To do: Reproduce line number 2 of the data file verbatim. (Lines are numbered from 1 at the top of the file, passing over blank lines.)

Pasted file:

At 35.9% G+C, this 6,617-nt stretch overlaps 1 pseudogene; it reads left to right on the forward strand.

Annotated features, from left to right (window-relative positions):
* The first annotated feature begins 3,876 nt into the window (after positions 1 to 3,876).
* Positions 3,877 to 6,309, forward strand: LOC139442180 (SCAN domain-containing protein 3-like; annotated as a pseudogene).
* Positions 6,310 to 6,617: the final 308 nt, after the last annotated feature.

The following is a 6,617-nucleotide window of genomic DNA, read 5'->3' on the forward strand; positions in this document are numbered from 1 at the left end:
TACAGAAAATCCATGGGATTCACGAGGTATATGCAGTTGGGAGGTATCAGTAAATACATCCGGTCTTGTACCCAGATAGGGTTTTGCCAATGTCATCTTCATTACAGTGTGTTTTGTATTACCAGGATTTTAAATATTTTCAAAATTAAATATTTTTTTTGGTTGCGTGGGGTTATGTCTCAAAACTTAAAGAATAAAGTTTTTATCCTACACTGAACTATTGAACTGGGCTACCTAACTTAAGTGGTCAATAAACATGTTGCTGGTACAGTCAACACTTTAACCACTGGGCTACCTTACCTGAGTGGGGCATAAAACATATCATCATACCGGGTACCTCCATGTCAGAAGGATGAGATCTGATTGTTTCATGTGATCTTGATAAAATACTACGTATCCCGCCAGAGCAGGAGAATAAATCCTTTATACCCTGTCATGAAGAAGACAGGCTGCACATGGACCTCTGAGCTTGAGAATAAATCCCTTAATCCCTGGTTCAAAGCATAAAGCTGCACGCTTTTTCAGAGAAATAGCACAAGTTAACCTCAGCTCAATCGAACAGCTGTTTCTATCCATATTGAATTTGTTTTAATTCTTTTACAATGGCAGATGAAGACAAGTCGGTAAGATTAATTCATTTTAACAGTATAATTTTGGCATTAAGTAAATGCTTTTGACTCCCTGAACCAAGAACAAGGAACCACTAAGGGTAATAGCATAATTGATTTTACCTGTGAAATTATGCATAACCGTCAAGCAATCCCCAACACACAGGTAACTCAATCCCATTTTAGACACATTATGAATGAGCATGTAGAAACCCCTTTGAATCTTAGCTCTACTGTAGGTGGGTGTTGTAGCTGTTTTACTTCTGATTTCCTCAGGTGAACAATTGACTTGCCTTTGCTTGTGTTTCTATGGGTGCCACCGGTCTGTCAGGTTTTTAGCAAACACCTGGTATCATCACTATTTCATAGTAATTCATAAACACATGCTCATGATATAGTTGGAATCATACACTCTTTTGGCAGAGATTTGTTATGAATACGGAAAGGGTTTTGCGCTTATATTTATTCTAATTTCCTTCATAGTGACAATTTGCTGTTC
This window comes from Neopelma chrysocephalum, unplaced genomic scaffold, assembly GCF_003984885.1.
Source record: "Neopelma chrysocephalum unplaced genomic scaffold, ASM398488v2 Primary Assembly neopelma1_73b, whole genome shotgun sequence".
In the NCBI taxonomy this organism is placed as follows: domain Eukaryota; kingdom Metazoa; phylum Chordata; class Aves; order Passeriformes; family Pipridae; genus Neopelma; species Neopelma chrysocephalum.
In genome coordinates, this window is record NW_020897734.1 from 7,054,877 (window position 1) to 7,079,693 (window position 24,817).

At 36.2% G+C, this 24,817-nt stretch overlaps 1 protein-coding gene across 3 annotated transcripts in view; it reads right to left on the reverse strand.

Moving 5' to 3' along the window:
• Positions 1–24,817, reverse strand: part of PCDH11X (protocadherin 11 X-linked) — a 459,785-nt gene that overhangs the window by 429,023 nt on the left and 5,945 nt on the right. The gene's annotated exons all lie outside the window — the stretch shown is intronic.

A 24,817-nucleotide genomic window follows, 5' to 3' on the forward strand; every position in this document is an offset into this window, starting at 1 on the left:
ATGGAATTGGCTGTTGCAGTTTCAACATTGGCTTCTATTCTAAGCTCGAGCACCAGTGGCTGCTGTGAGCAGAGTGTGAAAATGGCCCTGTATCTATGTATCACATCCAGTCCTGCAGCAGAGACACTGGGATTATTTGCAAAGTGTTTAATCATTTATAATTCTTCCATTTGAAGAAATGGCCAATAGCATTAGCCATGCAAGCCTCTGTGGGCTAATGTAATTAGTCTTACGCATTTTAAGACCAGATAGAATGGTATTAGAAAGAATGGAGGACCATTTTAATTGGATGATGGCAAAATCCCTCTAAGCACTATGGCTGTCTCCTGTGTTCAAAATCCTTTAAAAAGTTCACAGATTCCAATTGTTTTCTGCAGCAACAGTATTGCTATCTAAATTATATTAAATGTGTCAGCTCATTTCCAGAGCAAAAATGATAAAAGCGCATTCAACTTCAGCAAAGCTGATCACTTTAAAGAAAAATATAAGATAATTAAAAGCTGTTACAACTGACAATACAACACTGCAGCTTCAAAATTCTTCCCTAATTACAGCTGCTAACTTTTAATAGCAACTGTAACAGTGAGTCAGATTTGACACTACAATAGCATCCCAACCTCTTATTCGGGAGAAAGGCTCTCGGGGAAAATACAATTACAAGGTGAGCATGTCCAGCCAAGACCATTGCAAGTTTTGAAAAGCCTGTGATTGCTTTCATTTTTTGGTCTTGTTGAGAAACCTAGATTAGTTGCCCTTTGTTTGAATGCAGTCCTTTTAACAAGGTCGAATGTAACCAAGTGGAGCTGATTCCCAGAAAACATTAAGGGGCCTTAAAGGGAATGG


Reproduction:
Annotated features, from left to right (window-relative positions):